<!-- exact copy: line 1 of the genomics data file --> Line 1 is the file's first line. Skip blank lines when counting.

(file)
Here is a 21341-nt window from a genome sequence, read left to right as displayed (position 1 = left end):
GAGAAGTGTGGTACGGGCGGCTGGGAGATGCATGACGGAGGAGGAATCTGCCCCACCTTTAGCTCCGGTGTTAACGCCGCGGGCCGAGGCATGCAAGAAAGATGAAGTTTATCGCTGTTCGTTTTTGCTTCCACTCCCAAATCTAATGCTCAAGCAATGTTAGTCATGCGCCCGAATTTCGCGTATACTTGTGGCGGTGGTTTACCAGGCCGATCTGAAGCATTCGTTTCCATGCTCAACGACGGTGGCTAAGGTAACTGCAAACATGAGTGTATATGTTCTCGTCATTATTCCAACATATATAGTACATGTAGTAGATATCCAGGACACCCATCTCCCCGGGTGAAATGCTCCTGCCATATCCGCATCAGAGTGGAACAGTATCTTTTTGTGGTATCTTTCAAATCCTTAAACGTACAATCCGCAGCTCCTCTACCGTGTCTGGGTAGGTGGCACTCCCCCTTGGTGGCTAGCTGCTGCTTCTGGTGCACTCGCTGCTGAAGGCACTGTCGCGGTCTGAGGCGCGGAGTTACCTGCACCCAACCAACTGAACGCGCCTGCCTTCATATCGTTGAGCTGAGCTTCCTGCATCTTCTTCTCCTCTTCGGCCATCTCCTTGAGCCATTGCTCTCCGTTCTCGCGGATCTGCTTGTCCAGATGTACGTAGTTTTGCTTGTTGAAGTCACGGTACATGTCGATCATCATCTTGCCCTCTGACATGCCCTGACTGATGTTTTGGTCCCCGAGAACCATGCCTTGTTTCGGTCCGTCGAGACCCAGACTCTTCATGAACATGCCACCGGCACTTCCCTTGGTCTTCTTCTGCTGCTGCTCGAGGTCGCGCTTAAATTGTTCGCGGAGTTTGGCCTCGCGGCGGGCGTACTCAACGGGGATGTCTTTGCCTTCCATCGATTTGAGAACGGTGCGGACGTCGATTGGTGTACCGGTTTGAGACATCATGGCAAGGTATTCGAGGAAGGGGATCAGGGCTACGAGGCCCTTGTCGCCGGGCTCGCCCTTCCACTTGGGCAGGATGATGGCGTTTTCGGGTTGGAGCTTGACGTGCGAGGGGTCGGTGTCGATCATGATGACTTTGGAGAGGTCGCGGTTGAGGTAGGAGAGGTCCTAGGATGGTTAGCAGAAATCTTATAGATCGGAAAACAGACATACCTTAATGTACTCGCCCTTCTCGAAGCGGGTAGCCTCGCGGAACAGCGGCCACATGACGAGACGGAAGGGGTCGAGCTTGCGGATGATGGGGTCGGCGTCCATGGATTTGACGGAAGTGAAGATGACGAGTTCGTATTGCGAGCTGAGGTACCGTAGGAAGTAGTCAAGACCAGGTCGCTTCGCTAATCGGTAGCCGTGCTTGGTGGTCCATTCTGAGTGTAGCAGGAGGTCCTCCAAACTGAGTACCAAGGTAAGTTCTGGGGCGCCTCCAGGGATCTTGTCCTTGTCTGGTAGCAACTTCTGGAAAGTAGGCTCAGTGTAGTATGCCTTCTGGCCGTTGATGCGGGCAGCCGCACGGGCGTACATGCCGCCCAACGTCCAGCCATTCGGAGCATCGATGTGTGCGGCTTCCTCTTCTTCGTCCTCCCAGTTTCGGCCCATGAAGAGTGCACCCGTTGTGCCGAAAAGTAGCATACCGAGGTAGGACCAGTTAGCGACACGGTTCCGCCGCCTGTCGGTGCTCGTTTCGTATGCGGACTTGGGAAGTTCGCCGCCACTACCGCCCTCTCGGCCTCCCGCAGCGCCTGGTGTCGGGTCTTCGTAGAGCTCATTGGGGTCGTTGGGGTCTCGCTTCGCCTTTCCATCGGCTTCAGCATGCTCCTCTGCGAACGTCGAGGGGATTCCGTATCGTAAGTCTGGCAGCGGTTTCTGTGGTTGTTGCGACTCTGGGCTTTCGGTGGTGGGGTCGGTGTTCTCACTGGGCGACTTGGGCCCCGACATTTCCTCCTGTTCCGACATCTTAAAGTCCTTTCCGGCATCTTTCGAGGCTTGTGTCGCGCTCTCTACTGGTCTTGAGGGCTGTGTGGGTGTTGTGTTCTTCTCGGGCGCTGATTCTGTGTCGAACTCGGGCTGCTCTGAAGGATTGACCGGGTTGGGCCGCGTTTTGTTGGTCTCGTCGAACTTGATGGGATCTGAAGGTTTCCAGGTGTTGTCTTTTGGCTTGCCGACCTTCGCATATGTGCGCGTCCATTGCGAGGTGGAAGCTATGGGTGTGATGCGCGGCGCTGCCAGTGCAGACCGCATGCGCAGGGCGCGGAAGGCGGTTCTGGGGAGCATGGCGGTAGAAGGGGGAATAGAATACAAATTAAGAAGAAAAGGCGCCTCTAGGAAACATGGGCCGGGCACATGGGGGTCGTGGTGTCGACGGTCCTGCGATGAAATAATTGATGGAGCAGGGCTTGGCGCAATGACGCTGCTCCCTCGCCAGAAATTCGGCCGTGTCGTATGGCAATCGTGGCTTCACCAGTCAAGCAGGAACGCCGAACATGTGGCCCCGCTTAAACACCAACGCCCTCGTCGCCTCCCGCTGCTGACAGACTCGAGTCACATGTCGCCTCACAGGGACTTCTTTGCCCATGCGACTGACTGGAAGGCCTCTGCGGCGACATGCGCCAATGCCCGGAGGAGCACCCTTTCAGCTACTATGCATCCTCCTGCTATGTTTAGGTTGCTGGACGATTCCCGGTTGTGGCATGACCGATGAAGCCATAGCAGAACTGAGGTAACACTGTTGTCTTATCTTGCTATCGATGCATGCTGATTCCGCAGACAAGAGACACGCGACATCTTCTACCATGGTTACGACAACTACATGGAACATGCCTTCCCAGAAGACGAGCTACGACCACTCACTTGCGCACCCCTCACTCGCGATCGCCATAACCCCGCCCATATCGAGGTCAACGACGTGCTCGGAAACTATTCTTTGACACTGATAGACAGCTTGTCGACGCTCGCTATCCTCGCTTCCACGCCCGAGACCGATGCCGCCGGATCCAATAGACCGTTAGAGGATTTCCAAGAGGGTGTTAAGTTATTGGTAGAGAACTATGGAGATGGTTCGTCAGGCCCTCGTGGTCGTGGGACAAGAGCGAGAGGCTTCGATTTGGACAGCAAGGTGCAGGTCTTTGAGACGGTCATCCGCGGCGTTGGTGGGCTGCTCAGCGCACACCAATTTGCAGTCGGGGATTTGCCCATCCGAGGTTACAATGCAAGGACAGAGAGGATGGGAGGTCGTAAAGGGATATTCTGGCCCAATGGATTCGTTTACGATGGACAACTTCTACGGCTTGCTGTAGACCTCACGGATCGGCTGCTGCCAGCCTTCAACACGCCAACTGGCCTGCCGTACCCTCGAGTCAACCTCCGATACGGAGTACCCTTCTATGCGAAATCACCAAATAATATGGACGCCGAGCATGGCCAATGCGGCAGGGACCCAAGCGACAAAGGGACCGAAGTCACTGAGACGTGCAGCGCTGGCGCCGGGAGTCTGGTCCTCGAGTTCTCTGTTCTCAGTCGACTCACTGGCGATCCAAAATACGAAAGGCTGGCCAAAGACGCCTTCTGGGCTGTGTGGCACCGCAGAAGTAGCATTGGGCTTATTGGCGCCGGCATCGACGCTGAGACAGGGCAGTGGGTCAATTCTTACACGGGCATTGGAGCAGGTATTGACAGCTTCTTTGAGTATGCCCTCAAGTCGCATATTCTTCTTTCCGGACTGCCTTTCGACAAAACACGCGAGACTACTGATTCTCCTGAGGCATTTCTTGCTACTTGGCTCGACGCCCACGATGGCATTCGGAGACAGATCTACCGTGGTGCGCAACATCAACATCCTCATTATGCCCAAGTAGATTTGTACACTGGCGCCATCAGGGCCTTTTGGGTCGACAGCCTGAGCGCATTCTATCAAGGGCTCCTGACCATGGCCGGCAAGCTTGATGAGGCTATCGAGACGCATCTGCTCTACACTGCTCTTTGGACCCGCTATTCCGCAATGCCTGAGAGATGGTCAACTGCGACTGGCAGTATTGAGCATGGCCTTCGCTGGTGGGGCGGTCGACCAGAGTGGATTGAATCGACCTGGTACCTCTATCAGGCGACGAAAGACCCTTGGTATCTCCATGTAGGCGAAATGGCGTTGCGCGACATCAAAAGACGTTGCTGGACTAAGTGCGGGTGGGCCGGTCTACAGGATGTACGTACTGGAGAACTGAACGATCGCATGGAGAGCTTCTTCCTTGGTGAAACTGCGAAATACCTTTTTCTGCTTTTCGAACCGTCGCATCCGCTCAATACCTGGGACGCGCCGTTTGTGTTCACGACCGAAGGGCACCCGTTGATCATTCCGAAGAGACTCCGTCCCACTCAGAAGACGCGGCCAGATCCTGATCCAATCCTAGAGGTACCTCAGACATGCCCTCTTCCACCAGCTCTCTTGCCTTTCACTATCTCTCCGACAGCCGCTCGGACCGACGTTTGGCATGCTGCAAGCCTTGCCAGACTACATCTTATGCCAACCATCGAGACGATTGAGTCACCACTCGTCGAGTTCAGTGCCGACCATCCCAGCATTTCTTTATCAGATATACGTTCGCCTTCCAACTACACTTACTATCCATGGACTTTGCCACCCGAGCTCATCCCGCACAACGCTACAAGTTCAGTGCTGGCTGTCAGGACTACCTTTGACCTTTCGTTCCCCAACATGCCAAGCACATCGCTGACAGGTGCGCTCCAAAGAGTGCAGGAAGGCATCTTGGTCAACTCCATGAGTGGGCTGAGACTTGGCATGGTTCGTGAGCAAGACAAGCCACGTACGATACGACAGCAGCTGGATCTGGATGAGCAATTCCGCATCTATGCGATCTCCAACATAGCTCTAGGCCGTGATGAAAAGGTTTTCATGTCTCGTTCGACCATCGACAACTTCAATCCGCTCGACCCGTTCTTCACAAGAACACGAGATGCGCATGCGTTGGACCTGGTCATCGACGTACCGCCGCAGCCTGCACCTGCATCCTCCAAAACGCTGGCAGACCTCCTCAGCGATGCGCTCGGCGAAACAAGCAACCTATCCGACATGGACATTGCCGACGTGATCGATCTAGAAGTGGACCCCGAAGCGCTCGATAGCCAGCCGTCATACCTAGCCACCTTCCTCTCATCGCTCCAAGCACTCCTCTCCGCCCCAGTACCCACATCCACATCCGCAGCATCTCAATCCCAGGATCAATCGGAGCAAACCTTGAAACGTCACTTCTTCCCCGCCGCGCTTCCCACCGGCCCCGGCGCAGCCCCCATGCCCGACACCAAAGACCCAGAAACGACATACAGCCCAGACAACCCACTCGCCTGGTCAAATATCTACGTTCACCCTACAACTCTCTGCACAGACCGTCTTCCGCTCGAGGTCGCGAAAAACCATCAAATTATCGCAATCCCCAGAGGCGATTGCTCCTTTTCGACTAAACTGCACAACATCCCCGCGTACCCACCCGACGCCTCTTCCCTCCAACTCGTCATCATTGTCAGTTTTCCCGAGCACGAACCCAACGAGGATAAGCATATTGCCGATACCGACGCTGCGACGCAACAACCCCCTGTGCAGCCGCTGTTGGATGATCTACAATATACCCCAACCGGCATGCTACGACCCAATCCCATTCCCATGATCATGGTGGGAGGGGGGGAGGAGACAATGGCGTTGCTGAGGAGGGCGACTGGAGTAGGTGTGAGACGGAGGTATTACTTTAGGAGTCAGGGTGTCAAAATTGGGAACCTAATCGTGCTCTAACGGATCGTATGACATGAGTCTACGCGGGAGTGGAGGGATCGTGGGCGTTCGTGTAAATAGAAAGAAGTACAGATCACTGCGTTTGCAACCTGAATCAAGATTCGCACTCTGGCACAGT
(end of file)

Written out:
Here is a 21341-nt window from a genome sequence, read left to right as displayed (position 1 = left end):